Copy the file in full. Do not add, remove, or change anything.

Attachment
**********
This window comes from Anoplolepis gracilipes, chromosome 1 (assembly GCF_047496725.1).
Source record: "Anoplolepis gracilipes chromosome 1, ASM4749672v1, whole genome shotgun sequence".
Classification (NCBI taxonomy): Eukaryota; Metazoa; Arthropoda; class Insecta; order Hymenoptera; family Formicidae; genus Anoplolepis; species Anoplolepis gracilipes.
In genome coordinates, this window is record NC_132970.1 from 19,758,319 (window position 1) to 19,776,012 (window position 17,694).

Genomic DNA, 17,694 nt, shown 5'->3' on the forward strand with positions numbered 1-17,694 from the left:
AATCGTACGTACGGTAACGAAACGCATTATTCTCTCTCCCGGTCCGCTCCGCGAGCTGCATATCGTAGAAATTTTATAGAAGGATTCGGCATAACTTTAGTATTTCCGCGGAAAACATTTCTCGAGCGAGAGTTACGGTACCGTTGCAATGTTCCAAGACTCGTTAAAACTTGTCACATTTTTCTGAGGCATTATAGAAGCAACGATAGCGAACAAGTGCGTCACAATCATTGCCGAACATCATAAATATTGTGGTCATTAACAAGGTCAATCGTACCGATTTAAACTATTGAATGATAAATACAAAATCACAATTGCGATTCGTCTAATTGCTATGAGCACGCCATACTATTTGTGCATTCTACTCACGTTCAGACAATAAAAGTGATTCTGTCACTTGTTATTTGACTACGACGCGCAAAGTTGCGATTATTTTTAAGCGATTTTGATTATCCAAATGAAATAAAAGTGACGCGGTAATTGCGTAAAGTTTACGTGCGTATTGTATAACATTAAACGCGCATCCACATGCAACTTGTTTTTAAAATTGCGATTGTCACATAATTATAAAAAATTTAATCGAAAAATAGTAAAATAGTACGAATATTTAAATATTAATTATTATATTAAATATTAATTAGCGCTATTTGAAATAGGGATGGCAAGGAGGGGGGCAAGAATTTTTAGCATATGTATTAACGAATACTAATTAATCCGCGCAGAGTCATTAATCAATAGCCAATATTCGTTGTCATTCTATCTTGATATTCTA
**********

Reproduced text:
This window comes from Anoplolepis gracilipes, chromosome 1 (assembly GCF_047496725.1).
Source record: "Anoplolepis gracilipes chromosome 1, ASM4749672v1, whole genome shotgun sequence".
Classification (NCBI taxonomy): Eukaryota; Metazoa; Arthropoda; class Insecta; order Hymenoptera; family Formicidae; genus Anoplolepis; species Anoplolepis gracilipes.
In genome coordinates, this window is record NC_132970.1 from 19,758,319 (window position 1) to 19,776,012 (window position 17,694).

Genomic DNA, 17,694 nt, shown 5'->3' on the forward strand with positions numbered 1-17,694 from the left:
AATCGTACGTACGGTAACGAAACGCATTATTCTCTCTCCCGGTCCGCTCCGCGAGCTGCATATCGTAGAAATTTTATAGAAGGATTCGGCATAACTTTAGTATTTCCGCGGAAAACATTTCTCGAGCGAGAGTTACGGTACCGTTGCAATGTTCCAAGACTCGTTAAAACTTGTCACATTTTTCTGAGGCATTATAGAAGCAACGATAGCGAACAAGTGCGTCACAATCATTGCCGAACATCATAAATATTGTGGTCATTAACAAGGTCAATCGTACCGATTTAAACTATTGAATGATAAATACAAAATCACAATTGCGATTCGTCTAATTGCTATGAGCACGCCATACTATTTGTGCATTCTACTCACGTTCAGACAATAAAAGTGATTCTGTCACTTGTTATTTGACTACGACGCGCAAAGTTGCGATTATTTTTAAGCGATTTTGATTATCCAAATGAAATAAAAGTGACGCGGTAATTGCGTAAAGTTTACGTGCGTATTGTATAACATTAAACGCGCATCCACATGCAACTTGTTTTTAAAATTGCGATTGTCACATAATTATAAAAAATTTAATCGAAAAATAGTAAAATAGTACGAATATTTAAATATTAATTATTATATTAAATATTAATTAGCGCTATTTGAAATAGGGATGGCAAGGAGGGGGGCAAGAATTTTTAGCATATGTATTAACGAATACTAATTAATCCGCGCAGAGTCATTAATCAATAGCCAATATTCGTTGTCATTCTATCTTGATATTCTA